• H02M3/156Conversion of dc power input into dc power output without intermediate conversion into ac by static converters using discharge tubes with control electrode or semiconductor devices with control electrode using devices of a triode or transistor type requiring continuous application of a control signal using semiconductor devices only with automatic control of output voltage or current, e.g. switching regulators
    • H02M3/158Conversion of dc power input into dc power output without intermediate conversion into ac by static converters using discharge tubes with control electrode or semiconductor devices with control electrode using devices of a triode or transistor type requiring continuous application of a control signal using semiconductor devices only with automatic control of output voltage or current, e.g. switching regulators including plural semiconductor devices as final control devices for a single load
    • H02M3/1582Buck-boost converters

Abstract

A buck-boost switching regulator includes two buck switches and two boost switches. Two ramp voltages VY and VY are generated. The voltage VY is compared to a voltage VEA1 that is proportional to the output of the switching regulator. This defines the duty cycle of the two buck switches. The voltage VX is compared to a voltage VEA2 that is inversely proportional to the output of the switching regulator. This defines the duty cycle of the two boost switches. The regulator seamlessly transitions between Buck, Boost and Buck-Boost modes depending on input and output conditions.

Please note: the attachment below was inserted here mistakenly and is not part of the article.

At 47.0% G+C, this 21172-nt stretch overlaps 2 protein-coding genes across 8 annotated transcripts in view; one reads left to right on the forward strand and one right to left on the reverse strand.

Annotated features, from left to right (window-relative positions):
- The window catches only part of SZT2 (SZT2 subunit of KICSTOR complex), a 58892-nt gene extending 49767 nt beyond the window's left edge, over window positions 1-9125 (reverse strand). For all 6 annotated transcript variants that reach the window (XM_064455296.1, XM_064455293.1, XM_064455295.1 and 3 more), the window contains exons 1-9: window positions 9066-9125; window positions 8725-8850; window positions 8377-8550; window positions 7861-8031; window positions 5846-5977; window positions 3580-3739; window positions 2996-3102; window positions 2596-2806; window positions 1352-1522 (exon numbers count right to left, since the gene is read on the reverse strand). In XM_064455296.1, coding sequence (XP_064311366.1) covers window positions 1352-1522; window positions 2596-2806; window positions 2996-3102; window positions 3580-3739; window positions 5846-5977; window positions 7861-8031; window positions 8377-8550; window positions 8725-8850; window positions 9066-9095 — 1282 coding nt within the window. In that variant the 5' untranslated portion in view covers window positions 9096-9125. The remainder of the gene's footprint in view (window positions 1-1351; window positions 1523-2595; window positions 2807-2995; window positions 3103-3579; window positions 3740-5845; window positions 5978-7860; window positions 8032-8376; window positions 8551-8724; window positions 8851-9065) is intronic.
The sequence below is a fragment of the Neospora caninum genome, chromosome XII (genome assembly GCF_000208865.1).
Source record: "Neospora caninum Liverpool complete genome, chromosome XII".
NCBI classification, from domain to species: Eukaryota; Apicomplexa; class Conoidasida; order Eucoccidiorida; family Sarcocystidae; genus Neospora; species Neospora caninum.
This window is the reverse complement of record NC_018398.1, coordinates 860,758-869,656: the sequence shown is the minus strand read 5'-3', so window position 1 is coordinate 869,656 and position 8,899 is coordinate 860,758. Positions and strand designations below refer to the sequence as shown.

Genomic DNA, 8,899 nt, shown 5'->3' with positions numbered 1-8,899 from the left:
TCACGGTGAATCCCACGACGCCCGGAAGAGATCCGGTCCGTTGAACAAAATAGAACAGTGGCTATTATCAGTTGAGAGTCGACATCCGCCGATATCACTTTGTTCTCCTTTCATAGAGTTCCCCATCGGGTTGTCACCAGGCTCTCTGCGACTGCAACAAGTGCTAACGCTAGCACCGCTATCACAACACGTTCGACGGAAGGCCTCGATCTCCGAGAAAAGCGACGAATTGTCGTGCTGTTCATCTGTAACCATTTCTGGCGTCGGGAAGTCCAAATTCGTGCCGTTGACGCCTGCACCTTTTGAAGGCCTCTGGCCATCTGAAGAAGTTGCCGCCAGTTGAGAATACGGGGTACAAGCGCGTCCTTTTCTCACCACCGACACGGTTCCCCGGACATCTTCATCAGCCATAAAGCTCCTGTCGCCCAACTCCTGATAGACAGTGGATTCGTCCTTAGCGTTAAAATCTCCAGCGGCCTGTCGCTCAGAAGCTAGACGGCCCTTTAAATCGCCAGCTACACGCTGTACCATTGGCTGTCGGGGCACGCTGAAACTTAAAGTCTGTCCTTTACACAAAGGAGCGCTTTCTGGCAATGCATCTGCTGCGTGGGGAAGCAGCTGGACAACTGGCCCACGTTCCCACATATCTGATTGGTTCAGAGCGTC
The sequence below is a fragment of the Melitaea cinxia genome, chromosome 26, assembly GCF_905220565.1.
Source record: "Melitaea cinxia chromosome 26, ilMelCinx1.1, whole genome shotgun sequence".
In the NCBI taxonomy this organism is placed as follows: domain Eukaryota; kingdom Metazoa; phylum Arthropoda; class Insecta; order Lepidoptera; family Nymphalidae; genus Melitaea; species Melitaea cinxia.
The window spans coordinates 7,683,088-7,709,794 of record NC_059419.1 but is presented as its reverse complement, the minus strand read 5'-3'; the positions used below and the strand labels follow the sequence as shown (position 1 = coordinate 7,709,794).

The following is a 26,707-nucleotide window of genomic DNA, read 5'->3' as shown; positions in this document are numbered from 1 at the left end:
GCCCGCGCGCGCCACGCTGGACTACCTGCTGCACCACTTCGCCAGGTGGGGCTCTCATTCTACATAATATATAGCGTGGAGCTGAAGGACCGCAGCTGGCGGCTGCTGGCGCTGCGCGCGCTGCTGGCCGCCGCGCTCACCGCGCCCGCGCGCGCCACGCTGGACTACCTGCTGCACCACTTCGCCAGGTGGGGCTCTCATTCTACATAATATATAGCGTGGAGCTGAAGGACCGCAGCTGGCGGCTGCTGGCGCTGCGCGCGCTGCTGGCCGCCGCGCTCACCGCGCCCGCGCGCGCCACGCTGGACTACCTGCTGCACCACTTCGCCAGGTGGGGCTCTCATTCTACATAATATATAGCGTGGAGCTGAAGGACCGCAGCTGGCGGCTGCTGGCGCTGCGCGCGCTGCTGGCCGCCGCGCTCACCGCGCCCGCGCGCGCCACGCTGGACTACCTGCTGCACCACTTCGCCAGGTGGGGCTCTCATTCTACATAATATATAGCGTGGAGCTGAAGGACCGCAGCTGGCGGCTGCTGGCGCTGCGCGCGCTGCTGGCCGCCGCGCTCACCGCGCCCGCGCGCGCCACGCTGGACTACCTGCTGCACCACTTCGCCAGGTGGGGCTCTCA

Description

    BACKGROUND OF THE INVENTION
  • Switching regulators are intended to be efficient machines for converting a power source from one form to another. The two most common types of switching regulators are Boost (output voltage greater than input voltage) and Buck (output voltage less than input voltage) regulators. Both Boost and Buck regulators are very important for battery powered applications such as cellphones. This particular application relates to a third type of switching regulator where the output voltage can be greater or less than the input voltage. This third type of regulator is known as a Buck-Boost regulator.
  • As shown in FIG. 1A, a traditional implementation for a Buck regulator includes a switch M1 connected between an input voltage (VBATT in this case) and a node VX. A switch M2 is connected between the node VX and ground. An inductor L is connected between VX and the output node (VOUT) of the regulator. A filtering capacitor connects VOUT to ground. The node VOUT is also connected to a load (not shown).